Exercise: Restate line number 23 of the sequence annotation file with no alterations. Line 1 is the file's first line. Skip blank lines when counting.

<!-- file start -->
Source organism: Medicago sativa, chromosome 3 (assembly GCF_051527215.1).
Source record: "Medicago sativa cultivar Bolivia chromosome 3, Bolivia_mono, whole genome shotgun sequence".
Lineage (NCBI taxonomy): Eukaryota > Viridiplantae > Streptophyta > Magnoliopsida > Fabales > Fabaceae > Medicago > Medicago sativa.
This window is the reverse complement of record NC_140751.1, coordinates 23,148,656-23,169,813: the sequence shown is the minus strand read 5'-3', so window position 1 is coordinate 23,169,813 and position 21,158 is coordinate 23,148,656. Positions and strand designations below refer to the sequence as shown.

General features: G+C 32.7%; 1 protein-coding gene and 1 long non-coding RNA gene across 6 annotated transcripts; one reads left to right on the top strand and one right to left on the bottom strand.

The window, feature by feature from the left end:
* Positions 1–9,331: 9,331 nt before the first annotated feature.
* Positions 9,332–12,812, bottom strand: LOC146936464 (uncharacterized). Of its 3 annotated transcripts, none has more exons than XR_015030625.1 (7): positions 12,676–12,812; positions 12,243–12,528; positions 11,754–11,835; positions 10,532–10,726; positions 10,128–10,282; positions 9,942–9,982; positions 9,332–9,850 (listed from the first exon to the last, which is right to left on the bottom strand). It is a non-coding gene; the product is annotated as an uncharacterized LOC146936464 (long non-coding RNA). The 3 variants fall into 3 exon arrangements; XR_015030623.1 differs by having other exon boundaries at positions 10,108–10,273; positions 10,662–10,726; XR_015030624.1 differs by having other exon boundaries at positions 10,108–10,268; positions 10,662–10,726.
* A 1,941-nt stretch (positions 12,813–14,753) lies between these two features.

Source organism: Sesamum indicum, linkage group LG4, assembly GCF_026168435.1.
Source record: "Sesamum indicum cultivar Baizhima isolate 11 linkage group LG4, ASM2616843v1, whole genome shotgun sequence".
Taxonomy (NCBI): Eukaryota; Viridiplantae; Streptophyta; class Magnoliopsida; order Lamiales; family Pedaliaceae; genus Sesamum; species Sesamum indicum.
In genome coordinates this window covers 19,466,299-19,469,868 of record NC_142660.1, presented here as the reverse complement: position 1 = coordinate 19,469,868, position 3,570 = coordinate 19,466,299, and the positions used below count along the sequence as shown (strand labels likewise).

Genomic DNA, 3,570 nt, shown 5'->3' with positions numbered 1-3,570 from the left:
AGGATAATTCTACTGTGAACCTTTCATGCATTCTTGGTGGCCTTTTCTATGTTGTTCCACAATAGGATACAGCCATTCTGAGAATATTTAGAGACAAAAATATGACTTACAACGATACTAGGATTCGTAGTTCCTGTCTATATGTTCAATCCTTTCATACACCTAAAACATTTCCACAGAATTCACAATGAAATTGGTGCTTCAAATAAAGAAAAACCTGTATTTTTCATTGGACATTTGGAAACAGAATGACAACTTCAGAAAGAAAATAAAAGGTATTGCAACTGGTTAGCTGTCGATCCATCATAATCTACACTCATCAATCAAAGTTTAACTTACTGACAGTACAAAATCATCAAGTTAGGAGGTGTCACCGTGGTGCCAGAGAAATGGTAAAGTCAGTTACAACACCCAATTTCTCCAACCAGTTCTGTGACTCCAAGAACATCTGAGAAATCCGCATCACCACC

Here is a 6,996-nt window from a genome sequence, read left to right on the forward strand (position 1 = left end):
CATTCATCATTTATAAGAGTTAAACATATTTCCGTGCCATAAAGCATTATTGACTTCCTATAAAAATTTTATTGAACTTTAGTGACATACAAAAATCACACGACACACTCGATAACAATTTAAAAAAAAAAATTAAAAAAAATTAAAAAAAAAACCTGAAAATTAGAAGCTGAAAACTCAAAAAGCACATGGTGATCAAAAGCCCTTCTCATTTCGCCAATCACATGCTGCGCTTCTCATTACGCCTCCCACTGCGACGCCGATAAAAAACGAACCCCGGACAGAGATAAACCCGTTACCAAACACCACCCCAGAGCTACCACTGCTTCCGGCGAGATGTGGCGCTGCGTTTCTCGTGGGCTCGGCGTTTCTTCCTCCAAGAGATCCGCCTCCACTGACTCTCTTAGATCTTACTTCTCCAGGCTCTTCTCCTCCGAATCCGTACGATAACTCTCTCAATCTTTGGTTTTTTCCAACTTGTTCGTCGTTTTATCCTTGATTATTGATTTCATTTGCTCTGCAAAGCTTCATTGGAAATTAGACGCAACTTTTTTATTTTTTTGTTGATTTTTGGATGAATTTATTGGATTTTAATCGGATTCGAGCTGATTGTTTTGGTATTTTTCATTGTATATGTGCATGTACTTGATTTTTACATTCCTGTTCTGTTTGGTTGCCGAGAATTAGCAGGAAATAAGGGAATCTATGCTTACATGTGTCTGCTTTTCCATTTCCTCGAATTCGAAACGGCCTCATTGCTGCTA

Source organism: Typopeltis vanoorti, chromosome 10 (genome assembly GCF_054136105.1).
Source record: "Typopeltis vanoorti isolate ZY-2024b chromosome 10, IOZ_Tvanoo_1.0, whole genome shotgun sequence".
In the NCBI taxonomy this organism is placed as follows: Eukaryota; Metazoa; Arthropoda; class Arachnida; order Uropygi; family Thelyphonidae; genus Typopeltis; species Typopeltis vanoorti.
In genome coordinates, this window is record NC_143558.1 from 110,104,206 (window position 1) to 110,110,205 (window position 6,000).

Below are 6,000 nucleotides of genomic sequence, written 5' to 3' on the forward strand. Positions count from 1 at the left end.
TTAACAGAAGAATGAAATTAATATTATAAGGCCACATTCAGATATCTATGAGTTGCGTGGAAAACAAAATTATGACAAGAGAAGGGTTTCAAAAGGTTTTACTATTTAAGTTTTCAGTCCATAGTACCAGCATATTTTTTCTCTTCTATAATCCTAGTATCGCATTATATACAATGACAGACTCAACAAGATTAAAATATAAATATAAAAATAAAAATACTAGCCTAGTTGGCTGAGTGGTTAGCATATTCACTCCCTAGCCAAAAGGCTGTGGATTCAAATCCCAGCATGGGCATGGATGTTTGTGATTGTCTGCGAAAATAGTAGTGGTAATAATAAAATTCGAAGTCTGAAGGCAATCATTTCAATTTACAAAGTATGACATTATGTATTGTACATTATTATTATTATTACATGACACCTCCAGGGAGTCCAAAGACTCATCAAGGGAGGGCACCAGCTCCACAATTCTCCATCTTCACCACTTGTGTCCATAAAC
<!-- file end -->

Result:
TTAACAGAAGAATGAAATTAATATTATAAGGCCACATTCAGATATCTATGAGTTGCGTGGAAAACAAAATTATGACAAGAGAAGGGTTTCAAAAGGTTTTACTATTTAAGTTTTCAGTCCATAGTACCAGCATATTTTTTCTCTTCTATAATCCTAGTATCGCATTATATACAATGACAGACTCAACAAGATTAAAATATAAATATAAAAATAAAAATACTAGCCTAGTTGGCTGAGTGGTTAGCATATTCACTCCCTAGCCAAAAGGCTGTGGATTCAAATCCCAGCATGGGCATGGATGTTTGTGATTGTCTGCGAAAATAGTAGTGGTAATAATAAAATTCGAAGTCTGAAGGCAATCATTTCAATTTACAAAGTATGACATTATGTATTGTACATTATTATTATTATTACATGACACCTCCAGGGAGTCCAAAGACTCATCAAGGGAGGGCACCAGCTCCACAATTCTCCATCTTCACCACTTGTGTCCATAAAC